A final and critical aspect of creating and implementing these interventions is the need for evaluation, both formative and summative. During the intervention itself, closely monitoring the program can allow you to quickly remedy any issues that are arising that could be detrimental to the experience of the girls (e.g., the formation of cliques or divisions, adjusting challenge levels). After the intervention, conduct a formal evaluation to assess how well you achieved the stated goals of the experience (e.g., increased self-efficacy, self-esteem). Understanding what the participants actually experienced compared with what the intervention was designed for them to experience can provide critical information on further refining the program. Conducting these formal assessments via both quantitative and qualitative means will allow for a simultaneous assessment of particular constructs (e.g., self-efficacy) as well as a deeper dive into the participants’ experiences. It is also important to conduct a summative assessment with the staff involved in the intervention to provide a broader view of the program and its successes and shortcomings. In addition to an evaluation of the intervention, research continues to move our understanding of females’ experiences in the outdoors forward and sheds light on new details and nuances that had not been considered before. Thus, in addition to intervention-specific evaluation and improvements, staying aware of new research and best practices and allowing for the evolution of programs based on each will allow for the greatest chance of success in meeting both the participants’ needs and the stated program outcomes. Most importantly, these programs, grounded in recreation, must rely on key components of what recreation should be (e.g., freedom, autonomy, intrinsic motivation). To fully benefit the participants, these programs must be embedded in a leisure ethos, ripe with opportunities for autonomy and freedom for the participants, and, maybe most critically, should be fun.

5. Conclusions

With the current physical and emotional state of adolescent girls, adolescent girls must be introduced to ways to improve their health, including outdoor programming. Drawing on research conducted on one such intervention as well as the larger body of research focused on providing greater access to the outdoors for girls, this paper highlights the importance of including outdoor activities and socio-emotional learning as part of programming for adolescent girls. Future research should focus on ways to continue to support program participants after program completion, including the use of continued education and communication via social media, involving past participants as junior camp counselors, and promoting opportunities for future group gatherings.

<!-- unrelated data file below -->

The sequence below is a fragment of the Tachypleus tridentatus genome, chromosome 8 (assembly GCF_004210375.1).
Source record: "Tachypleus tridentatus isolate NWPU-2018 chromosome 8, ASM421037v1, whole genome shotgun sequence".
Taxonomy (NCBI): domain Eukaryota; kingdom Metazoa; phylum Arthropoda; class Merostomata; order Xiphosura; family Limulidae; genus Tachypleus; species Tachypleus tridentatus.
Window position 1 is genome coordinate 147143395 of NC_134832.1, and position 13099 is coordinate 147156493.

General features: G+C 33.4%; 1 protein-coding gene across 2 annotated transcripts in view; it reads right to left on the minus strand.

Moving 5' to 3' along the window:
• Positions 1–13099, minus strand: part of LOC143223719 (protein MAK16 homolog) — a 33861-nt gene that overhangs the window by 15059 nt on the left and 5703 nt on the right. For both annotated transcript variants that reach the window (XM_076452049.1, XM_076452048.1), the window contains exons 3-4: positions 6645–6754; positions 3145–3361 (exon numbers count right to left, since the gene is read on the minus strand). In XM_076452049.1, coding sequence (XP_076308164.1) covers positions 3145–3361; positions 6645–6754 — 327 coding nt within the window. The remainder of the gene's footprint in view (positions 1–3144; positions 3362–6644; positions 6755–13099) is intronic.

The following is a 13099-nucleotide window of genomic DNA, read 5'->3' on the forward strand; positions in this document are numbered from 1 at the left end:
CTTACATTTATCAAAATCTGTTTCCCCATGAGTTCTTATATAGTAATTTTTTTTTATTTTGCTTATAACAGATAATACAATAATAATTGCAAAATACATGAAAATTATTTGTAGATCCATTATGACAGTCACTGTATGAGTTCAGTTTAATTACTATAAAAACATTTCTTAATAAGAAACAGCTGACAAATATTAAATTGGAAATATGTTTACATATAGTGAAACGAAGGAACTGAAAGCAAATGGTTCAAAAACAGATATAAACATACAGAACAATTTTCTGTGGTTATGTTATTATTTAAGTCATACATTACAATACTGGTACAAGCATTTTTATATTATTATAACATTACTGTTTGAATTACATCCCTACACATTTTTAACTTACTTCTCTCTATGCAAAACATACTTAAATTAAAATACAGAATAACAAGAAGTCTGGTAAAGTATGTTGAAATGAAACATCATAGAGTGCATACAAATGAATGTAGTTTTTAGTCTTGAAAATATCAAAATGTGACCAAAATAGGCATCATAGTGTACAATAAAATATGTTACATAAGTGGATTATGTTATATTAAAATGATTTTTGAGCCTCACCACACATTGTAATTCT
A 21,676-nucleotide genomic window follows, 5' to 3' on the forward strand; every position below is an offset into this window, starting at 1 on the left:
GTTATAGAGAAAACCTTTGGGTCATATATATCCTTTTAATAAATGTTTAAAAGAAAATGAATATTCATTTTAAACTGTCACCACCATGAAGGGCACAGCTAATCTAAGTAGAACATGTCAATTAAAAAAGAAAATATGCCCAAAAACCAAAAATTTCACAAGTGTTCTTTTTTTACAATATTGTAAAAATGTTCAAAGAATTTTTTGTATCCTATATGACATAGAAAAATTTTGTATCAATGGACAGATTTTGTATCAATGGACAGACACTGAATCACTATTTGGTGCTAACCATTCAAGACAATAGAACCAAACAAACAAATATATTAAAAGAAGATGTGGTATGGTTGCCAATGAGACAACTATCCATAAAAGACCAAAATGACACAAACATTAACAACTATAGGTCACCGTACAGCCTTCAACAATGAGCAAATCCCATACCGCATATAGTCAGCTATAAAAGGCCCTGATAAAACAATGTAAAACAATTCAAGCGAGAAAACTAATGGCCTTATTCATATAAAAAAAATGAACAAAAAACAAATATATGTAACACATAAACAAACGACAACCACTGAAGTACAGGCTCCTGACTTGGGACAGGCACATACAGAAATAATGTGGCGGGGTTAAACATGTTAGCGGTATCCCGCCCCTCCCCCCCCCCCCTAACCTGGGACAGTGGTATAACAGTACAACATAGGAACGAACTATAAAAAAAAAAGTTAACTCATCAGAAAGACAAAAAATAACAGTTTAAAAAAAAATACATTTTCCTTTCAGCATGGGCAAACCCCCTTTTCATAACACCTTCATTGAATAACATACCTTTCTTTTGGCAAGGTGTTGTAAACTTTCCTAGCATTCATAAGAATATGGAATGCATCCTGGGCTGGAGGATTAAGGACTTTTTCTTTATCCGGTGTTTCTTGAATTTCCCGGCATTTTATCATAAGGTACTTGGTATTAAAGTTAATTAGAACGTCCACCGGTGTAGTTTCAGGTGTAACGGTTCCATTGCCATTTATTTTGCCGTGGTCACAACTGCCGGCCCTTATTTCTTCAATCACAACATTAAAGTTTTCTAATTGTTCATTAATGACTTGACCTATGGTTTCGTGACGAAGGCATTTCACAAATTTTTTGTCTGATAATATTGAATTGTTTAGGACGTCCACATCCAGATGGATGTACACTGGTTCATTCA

Author Contributions

All authors contributed to the design and implementation of the research. K.E. conducted the analysis of results and initial writing of the manuscript and K.W. and D.A. assisted with revisions and edits to the manuscript. All authors have read and agreed to the published version of the manuscript.


This research received no external funding.

Conflicts of Interest

The authors declare no conflict of interest.


  1. Bialeschki, M.; Henderson, K. Expanding outdoor opportunities for women. Parks Recreat. (Arlingt.) 1993, 28, 36–40. [Google Scholar]
  2. Culp, R.H. Adolescent girls and outdoor recreation: A case study examining constraints and effective programming. J. Leis. Res. 1998, 30, 356–379. [Google Scholar] [CrossRef]
  3. McDermott, L. Exploring intersections of physicality and female-only canoeing experiences. Leis. Stud. 2004, 23, 283–301. [Google Scholar] [CrossRef]
  4. Bialeschki, M.D. Fear of Violence: Contested Constraints by Women in Outdoor Recreation Activities. In Constraints to Leisure; Jackson, E.L., Ed.; Venture Publishing: State College, PA, USA, 2005. [Google Scholar]
  5. Clark, S. Running into trouble: Constructions of danger and risk in girls’ access to outdoor space and physical activity. Sport Educ. Soc. 2015, 20, 1012–1028. [Google Scholar] [CrossRef] [Green Version]
  6. Coble, T.G.; Selin, S.W.; Erickson, B.B. Hiking alone: Understanding fear, negotiation strategies and leisure experience. J. Leis. Res. 2003, 35, 1–22. [Google Scholar] [CrossRef]
  7. Wesely, J.K.; Gaarder, E. The gendered “nature” of the urban outdoors: Women negotiating fear of violence. Gend. Soc. 2004, 18, 645–663. [Google Scholar] [CrossRef]
  8. Morrongiello, B.A.; Hogg, K. Mothers’ reactions to children misbehaving in ways that can lead to injury: Implications for gender differences in children’s risk taking and injuries. Sex Roles 2004, 50, 103–118. [Google Scholar] [CrossRef]
  9. Warren, K.; Loeffler, T. Factors that influence women’s technical skill development in outdoor adventure. J. Adventure Educ. Outdoor Learn. 2006, 6, 107–119. [Google Scholar] [CrossRef]
  10. Korpela, K.; Korpela, K.; Borodulin, K.; Neuvonen, M.; Paronen, O.; Tyrväinen, L. Analyzing the mediators between nature-based outdoor recreation and emotional well-being. J. Environ. Psychol. 2014, 37, 1–7. [Google Scholar] [CrossRef]
  11. Whittington, A. Challenging girls’ constructions of femininity in the outdoors. J. Exp. Educ. 2006, 28, 205–221. [Google Scholar] [CrossRef]
  12. Maller, C.; Maller, C.; Townsend, M.; Pryor, A.; Brown, P.; Leger, L.S. Healthy nature healthy people: ‘Contact with nature’ as an upstream health promotion intervention for populations. Health Promot. Int. 2006, 21, 45–54. [Google Scholar] [CrossRef] [PubMed] [Green Version]
  13. Kuhn, M. National Women’s Hall of Fame. Available online: (accessed on 19 November 2020).
  14. Bandura, A. Self-efficacy. In Encyclopedia of Human Behavior; Ramachaudran, V.S., Ed.; Academic Press: New York, NY, USA, 1994; Volume 4. [Google Scholar]